Not for the first time, Sifu Adam Hsu is doing something remarkable. And, as with many projects that fall into the ‘remarkable’ category, it is also different enough that a few words of explanation are not mis-spent. In fact, he is producing something completely new based on one of the most traditional methods for teaching martial arts.
He will soon release, through Plum, the second and third volumes in his masterful series, Baji Thunder. Volume 1, which contains 7 DVDs, was titled, simply, “Foundations.” The forthcoming Volume 2 is entitled “Development,” and the third, to follow shortly after, is called “Advanced.” Foundations centers on Xiao Baji; Volume Two’s “Development” constellates Da Baji; and the third, “Advanced,” is a 4 DVD set teaching the rare Liu Da Kai, along with Ba Da Shi.
Just issuing a series with this much depth (three DVD sets, comprised of 14 disks) is a remarkable achievement. In them, Hsu Sifu turns the whole form instruction structure on its head. In a sense he is declaring that the forms are only a small part of the system itself. “Of course,” you would say, “a system is much greater than its forms.” But, typically, we still approach our learning by form instruction first, then the other stuff later. Sifu Hsu—in this series, especially—contends this backwards.
I recently wrote a piece on forms practice in Kung Fu. In this article I expressed my opinion regarding the place of forms in training: “It is much better to assume forms are for forms’ sake, and not rely on them to be incredibly functional. They aren’t functional, that’s the way it is.” What I meant was that the particular package we call a form is not intrinsically important to learning the Kung Fu skills of the form. The form may have great aesthetic quality, but that’s just a bonus.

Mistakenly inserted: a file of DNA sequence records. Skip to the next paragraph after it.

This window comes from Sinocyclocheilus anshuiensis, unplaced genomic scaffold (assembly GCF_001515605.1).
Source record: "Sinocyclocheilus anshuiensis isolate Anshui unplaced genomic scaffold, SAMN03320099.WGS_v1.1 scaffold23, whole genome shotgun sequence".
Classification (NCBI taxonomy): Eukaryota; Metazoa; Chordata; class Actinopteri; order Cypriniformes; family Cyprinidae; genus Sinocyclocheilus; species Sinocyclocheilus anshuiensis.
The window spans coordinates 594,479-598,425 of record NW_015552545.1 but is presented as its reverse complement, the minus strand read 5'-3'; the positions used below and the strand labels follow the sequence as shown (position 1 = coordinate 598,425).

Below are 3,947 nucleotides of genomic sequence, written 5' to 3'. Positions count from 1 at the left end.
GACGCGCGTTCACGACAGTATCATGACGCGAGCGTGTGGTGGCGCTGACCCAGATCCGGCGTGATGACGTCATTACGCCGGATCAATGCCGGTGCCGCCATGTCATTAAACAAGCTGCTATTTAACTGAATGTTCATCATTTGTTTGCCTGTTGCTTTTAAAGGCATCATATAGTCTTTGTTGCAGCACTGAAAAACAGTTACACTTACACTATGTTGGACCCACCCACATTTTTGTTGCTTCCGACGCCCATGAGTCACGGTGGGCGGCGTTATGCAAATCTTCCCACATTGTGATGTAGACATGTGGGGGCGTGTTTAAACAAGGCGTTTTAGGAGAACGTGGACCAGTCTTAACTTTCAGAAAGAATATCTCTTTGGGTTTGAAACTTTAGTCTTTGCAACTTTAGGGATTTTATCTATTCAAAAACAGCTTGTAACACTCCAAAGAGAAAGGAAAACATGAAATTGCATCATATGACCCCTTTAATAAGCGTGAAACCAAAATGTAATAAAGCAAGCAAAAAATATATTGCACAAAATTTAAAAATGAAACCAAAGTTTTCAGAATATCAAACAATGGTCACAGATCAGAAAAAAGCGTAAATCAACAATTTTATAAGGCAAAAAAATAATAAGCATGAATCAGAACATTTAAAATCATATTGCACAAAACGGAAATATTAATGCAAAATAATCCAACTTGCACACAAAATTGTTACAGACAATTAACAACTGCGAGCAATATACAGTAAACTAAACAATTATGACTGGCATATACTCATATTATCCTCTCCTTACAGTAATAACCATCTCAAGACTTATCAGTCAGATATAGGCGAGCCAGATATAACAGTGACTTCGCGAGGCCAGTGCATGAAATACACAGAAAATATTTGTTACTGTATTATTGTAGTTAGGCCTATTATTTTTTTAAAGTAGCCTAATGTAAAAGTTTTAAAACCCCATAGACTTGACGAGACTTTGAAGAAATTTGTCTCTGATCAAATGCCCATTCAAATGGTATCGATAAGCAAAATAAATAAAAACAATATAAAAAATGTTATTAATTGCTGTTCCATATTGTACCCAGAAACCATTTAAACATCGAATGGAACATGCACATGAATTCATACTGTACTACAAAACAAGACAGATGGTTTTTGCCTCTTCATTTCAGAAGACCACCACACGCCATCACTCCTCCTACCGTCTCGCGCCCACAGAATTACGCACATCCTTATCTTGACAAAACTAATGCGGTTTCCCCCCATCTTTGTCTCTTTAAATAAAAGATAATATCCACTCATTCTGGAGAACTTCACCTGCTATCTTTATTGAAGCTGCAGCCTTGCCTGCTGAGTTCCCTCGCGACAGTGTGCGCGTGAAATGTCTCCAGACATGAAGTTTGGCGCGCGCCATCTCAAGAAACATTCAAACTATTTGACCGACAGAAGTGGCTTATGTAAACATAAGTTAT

Baji, as Sifu Hsu demonstrates, is especially clear about this. It tends to link well-practiced movements together only after they are understood. This revives a truly traditional method of instruction. And you can see it. Baji forms just look different somehow. The reason for this is that the practitioners actually understand what they are doing. This lends a special urgency and vitality to their performance. And remember: Baji is a fierce and well-tested fighting style. According to traditional beliefs, correct Baji basics training is far more important than the form.
A quick glance at a partial list of entries from Volume Two says it all.
As in any good teacher-student relationship, you, too, will have to contribute: your own knowledge of Kung Fu, your own skills, your own understanding of how to practice (although Sifu Hsu does offer much in this area) and, of course, your own dogged determination and training.
What you will not find in Volume 2 is step-by-step instruction for how to perform Da Baji. What you will find are the individual movements and their power, timing, and applications. Having started in this classic manner, you can thread the movements separately to assemble your final version of the form. (At the finish of DVD #2 there is also a very clear demonstration of the form in normal and slow motion. By the time you reach here, picking up the sequence will give you little trouble.)
For the many of you who already have earlier videos in your library, I offer this suggestion: put them aside and pause your Baji practice, follow the instructions in the new series, then go back to your own Baji and see if it does not add breadth and depth to what you have already learned.
We’ll keep you updated.